The small comedy bits are nicely done and again do a nice job of reference the character development that the series has worked hard on, such as Cyborg’s big eating with an 8 layer cake and the creation of a Pinata shaped like Beast Boy. Robin also nicely calls back to the bond mentally he has with Raven from “Haunted.”
The return of Slade and the ensuing fight scene can only be described as epic. Slade busts out all sorts of new abilities along with some great, memorable lines that really help set this episode up as a true classic in the series. Ron Perlman is absolutely on point here, maybe my favorite episode of his voice wise. He seems to really take glee in this as seen with his line, “Ever have one of those days where you just feel happy to be alive?” This episode, in my opinion, really cemented Slade as the big bad similar to how The Joker, Magneto, and Lex Luthor have become iconic villains against their respective protagonists. One of my favorite lines in the entire run of the series occurs in this episode as well after Slade melts a swung piston by Cyborg as it passes through him, “Whoa. That’s it? No clever comment? I was looking forward to that.”
The chase scene between Slade and Raven is a lot of fun, ending with Robin making the save but the episode is mostly remembered for the very, very creepy moment on the tower in which Slade undresses Raven and makes it come off as instantaneous puberty. The end of the episode is a nice callback to the beginning, with Raven requesting ice cream and is a trend in other Teen Titan episodes as well such as, “How Long Is Forever?”
#2: 3×11 Bunny Raven… or How to Make a Titananimal Disappear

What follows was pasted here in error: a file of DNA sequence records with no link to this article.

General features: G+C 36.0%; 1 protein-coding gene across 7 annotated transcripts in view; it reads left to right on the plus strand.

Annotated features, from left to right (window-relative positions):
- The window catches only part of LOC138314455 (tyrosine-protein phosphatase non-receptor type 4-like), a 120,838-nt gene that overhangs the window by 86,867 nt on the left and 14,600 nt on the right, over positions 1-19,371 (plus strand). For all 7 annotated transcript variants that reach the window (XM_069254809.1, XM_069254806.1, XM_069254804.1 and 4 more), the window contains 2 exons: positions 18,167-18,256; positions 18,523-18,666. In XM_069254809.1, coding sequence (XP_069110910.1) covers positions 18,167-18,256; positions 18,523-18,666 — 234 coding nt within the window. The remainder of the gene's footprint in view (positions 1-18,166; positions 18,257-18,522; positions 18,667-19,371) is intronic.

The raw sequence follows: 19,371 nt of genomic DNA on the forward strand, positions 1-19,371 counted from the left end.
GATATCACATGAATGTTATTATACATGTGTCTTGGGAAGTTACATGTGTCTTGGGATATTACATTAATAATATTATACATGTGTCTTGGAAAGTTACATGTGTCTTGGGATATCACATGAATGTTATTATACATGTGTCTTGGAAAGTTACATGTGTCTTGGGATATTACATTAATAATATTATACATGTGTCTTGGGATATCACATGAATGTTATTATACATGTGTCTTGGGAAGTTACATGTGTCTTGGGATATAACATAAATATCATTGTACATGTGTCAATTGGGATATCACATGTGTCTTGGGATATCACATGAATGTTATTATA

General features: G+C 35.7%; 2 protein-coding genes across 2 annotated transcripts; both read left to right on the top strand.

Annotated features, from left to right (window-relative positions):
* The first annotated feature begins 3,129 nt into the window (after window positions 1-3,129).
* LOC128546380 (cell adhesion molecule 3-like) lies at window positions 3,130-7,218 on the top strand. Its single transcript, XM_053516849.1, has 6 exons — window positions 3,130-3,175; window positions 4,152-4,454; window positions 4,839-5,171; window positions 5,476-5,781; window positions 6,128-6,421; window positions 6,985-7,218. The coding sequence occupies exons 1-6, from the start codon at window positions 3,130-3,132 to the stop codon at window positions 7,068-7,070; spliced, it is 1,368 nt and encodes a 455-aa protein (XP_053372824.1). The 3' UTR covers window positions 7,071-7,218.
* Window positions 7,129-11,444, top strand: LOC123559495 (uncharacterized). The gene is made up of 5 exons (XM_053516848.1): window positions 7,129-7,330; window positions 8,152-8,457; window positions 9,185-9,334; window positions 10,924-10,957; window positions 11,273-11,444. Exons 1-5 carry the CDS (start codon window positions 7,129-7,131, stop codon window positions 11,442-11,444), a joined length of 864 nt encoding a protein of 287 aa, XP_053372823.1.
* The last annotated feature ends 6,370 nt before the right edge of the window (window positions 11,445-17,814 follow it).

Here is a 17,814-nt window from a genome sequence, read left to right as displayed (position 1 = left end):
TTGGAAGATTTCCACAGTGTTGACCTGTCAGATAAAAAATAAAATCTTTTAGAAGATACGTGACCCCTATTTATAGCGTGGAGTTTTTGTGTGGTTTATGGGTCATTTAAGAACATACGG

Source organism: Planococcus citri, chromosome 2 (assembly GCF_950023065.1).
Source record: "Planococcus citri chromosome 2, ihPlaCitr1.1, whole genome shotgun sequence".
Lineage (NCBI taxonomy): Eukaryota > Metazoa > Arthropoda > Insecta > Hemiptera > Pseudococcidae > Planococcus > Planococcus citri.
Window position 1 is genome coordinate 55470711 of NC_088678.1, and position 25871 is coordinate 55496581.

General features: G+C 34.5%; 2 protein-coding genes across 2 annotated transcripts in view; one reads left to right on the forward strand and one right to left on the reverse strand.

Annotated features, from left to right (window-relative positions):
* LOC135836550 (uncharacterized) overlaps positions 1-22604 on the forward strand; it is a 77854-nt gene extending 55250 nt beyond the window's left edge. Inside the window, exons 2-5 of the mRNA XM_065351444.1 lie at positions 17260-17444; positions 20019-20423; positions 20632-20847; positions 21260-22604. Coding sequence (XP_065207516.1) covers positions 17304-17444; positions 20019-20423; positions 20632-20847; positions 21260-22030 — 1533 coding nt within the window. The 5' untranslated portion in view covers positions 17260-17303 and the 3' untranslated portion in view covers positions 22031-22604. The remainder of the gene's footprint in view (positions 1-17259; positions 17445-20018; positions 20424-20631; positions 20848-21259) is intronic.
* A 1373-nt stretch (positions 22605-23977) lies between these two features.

A near perfect comedy episode that makes Mumbo into a clever villain, riffs on nearly everything it possibly can much like “Revolution,” and is one of the funniest episodes in the entire series. Very rarely does an animated show pull off such a comedic feat but this episode totally deserves the praise. The concept behind the plot, much like the Mad Mod episodes, is mainly a vehicle to serve the zaniness and fun within. Raven is unimpressed with Mumbo’s magic so he pulls them all into his hat, where she gets separated, to teach her a lesson and eventually kill off the Titans in a ‘grand finale’ type show. The instant Raven as a bunny appears, pretty much all drama and logic is kind of thrown out which is what makes this such a fun romp. As if to really further clarify that, there is a cute moment where Cyborg tries to bring logic in and his brain splits while Beast Boy remarks that his brain hurts.
A lot of the gags are really funny and clever. Little moments such as the ‘coin behind the ear’ trick gets twisted into Mumbo pulling a coin directly out of the teller’s ear instead. The game 52 Card Pick Up gets used as an attack on Starfire in the opening scene. The sped up feet of Raven’s bunny as she tries to escape the hand calls back to classic Warner Brothers/Hanna Barberra cartoons.
The gags largely work because of the suspension of disbelief once the hat is entered both by the Titans and by the viewer. The writers and artists are clearly having a ton of fun working in gags on phrases such as, “If only there were a sign,” to cliche moments such as Starfire finding bunny Raven cute all the way to cameo homages of characters such as Statler and Waldorf who were hecklers on The Muppet Show by legendary creator Jim Henson. As if all that wasn’t great, there is even a classical musical number!